A midstate river often appears orange, and no solution is in sight


Photo by Wikicommons user Nicholas Tonelli

Schuylkill River, West Brunswick Township, Schuylkill County, as seen from the Bartram Trail. The west branch of the river frequently appears to be orange.

(Pottsville, Schuylkill County) — The legacy of coal mining is presenting challenges now for a midstate river, more than 40 years after many underground shafts shut down.

Some old mines will leak constantly – one of the worst points is near Minersville, where an average of 6,000 gallons can come pouring through all day.

Much of the acid sediment settles on the bottom of the west branch of the Schulykill River.

When big rain storms sweep through or the wind whips up, the sediment can get kicked up into the water, turning it orange.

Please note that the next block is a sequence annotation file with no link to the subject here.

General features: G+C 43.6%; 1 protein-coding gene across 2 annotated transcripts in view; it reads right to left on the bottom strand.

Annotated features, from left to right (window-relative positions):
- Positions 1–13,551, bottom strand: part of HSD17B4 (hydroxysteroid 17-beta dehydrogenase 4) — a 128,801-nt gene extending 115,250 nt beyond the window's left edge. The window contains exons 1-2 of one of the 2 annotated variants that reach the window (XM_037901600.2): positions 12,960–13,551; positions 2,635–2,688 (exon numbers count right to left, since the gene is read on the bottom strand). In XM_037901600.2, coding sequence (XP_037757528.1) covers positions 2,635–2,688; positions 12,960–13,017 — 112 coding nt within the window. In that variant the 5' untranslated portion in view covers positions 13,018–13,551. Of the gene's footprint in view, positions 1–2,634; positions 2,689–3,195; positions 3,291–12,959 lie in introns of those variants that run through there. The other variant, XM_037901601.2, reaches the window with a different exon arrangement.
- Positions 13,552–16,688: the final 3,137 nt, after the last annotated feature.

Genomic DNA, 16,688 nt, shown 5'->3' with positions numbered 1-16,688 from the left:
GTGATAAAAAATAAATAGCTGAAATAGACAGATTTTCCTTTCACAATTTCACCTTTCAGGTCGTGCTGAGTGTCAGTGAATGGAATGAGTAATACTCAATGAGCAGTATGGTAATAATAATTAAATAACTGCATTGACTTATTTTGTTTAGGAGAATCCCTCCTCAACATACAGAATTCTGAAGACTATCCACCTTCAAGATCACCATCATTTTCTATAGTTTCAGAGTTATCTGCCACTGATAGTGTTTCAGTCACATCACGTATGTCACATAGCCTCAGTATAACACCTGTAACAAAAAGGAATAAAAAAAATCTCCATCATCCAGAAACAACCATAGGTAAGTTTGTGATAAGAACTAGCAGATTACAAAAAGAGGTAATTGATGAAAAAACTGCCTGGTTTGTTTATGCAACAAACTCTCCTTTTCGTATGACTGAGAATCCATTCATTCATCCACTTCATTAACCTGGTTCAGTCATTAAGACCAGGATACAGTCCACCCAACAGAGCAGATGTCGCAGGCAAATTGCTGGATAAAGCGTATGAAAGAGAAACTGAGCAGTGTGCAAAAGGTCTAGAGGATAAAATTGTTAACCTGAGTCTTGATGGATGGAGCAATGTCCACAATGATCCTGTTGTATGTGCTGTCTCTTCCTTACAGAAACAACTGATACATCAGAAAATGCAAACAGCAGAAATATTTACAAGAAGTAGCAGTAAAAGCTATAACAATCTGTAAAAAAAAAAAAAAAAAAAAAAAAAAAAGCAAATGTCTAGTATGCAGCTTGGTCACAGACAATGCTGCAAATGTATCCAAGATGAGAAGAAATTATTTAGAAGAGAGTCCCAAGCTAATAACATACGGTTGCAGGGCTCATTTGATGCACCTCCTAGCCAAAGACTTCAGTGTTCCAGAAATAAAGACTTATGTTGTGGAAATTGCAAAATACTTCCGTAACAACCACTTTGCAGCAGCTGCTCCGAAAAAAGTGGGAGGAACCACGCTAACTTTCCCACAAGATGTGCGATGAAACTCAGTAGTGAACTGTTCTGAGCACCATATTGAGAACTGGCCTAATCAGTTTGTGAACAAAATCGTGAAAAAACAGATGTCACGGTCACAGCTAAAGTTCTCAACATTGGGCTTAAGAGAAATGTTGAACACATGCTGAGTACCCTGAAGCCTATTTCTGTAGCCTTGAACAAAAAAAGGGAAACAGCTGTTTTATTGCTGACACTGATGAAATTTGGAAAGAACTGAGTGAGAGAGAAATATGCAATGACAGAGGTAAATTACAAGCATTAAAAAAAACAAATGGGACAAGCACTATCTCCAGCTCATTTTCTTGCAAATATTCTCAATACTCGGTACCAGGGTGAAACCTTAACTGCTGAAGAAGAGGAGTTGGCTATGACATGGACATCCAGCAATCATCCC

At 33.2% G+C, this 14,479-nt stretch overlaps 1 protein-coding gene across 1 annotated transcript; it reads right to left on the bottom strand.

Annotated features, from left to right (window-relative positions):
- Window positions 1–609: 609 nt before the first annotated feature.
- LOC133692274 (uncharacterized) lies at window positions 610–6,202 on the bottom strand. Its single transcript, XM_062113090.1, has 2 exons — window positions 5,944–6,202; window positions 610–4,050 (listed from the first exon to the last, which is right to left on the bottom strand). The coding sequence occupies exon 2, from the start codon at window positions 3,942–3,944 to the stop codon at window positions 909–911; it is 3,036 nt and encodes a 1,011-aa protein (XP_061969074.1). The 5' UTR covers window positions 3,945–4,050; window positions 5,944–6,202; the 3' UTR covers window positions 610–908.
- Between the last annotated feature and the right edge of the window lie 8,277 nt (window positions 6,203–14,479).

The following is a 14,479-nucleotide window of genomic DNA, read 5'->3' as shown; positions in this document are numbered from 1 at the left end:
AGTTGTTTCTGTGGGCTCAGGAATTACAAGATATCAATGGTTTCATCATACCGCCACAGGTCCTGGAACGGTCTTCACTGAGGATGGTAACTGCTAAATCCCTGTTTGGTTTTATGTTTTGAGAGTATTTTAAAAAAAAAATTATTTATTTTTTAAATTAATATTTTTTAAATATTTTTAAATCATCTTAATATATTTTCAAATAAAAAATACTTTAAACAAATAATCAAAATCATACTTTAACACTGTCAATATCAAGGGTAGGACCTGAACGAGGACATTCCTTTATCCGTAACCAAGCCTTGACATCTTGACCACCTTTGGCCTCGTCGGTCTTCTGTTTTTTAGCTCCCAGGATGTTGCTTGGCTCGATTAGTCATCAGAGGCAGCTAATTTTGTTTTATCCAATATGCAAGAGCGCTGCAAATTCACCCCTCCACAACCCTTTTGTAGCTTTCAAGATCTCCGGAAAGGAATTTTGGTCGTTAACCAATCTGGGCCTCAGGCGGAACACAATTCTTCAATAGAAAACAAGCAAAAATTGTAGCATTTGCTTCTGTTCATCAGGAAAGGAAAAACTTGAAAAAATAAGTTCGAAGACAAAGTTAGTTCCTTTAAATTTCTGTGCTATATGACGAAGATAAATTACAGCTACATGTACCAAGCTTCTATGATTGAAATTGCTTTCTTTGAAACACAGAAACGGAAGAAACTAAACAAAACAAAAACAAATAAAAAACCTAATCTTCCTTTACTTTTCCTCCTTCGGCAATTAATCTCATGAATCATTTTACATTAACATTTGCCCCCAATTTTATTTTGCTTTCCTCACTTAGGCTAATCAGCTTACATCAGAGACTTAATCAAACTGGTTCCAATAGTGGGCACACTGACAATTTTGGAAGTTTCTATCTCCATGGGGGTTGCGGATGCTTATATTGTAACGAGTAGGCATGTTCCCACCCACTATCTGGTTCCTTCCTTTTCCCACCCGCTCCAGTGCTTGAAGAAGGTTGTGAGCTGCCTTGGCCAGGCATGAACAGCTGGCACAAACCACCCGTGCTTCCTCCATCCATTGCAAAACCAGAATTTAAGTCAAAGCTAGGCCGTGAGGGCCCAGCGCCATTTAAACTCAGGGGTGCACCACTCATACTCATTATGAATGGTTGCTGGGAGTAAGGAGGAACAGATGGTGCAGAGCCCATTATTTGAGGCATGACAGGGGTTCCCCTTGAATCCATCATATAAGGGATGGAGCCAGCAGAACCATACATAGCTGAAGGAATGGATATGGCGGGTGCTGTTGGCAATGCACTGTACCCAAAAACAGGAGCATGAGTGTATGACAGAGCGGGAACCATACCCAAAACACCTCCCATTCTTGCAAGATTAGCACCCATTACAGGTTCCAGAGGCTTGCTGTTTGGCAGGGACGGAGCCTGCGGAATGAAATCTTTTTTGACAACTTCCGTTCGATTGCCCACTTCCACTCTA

Bill Reichert, president of Schuylkill Headwaters, says his group has been trying to clean up the river and prevent as much drainage as possible since 1997.

“It affects everybody. Everybody downstream. We only have so much water on this earth, and any time you do anything to pollute the water, it affects everyone,” says Reichert.

Reichert says it will take time, money and hard work to get closer to stopping the mine drainage.

“Time and money and hard work are the biggest things. It does take money, these things are expensive to fix and take care of and maintain,” he adds.

The state Department of Environmental Protection says people should try to avoid the west branch of the river, citing potential long-term harm to health.

It says it’s looking for a long-term solution, but a spokeswoman calls it unrealistic to think the problem will go away forever.

A study is trying to determine the best way forward to controlling the mine drainage.

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